By Bill Sanders
Time to read: 3 minutes
Having lived for over ten years in Santa Rosa, California, I still have many friends in that community. Everyone I know who lives there had to evacuate, and three friends lost their homes in the recent firestorm. Areas of the city are completely devastated, and it will take years for the city to rebuild.
As I’ve talked to friends affected by the fire, the ones that are bouncing back the quickest are showing three distinct responses.
Losing everything you own in a fire can be devastating. Even when insured, many things can't be replaced, like photos and keepsakes. The impact is real and requires a grieving process, but it's easy to get stuck and defined by loss.
The idea that “this too shall pass,” goes a long way toward helping keep a healthy perspective on any loss. The loss of possessions shouldn't define us any more than the loss of a job or the end of a marriage, but we all know people that still seem to identify themselves by adverse life events in the past.
The second response I’m seeing is gratitude. Everyone one of my friends who is bouncing back start by telling of the loss and then finish the story with a list of what they didn’t lose. They are grateful that they still have their lives, health, and families.
I hear stories every week about how the community is pulling together in Santa Rosa. From self-organized neighborhood watches that spontaneously sprung up the day after the fire, to people and local businesses donating to the emergency shelters, the engagement and generosity are notable.
The Purpose of Adversity
“Sure,” you say, “perspective, gratitude, and engagement; aren’t these all just bromides and coping mechanisms?”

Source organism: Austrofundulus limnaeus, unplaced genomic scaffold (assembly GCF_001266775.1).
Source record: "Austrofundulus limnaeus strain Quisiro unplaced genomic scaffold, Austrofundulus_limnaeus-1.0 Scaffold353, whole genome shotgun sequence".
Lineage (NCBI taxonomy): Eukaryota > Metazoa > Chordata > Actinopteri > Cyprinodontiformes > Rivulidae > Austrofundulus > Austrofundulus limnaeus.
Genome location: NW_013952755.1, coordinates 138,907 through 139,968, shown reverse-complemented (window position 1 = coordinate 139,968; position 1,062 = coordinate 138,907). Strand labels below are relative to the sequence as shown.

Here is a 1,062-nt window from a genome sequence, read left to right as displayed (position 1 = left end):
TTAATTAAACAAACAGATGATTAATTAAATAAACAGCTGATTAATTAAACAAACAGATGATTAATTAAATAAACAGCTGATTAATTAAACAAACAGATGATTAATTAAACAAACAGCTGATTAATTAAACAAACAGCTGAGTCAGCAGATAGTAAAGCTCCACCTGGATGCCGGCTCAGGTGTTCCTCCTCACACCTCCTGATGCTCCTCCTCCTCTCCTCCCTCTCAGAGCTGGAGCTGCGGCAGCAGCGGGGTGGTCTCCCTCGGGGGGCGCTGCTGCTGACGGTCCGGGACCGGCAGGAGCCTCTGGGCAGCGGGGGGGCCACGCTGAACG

They certainly can be. But what if these responses are the natural result of looking at adversity as the way we grow? What if these reactions are the natural outgrowth of seeing setbacks, losses, and unexpected problems as new machines in the gym?
Every skill you and I have is the result of learning something new and then exercising that knowledge. Every problem we solve either is a result of or adds to that skillset.
Adversity is the weight we push against to develop the skills we need to lead.
Adversity is the weight we push against to develop the skills we need to lead. No Mr. or Ms. Olympia ever won by being in resistance to the gym or the required diet. No Nobel prize winner ever one by being in resistance to their research.
Sure, the challenges may have been frustrating and difficult. Running a business or department or team can be a royal pain. But it is a lot more enjoyable pursuit when we embrace the problems, the unexpected, and the losses as opportunities to grow and learn.
The fire can define us, or we can let our response to the fire define us.
About the author: Bill Sanders helps leaders and organizations adapt, grow and thrive in rapidly changing environments. He is Principal and Sr. Consultant with Roebling Strauss, an operational strategy consultancy that specializes in delivering dramatic improvements in organizational effectiveness, Lead Link of the Finance Circle for Great Work Cultures, a community dedicated to creating a new norm for work cultures that optimize worker effectiveness and human happiness, and an Advisor to the C-Suite Network, the world’s most trusted network of C-Suite leaders. Connect with Bill on twitter at @technacea.
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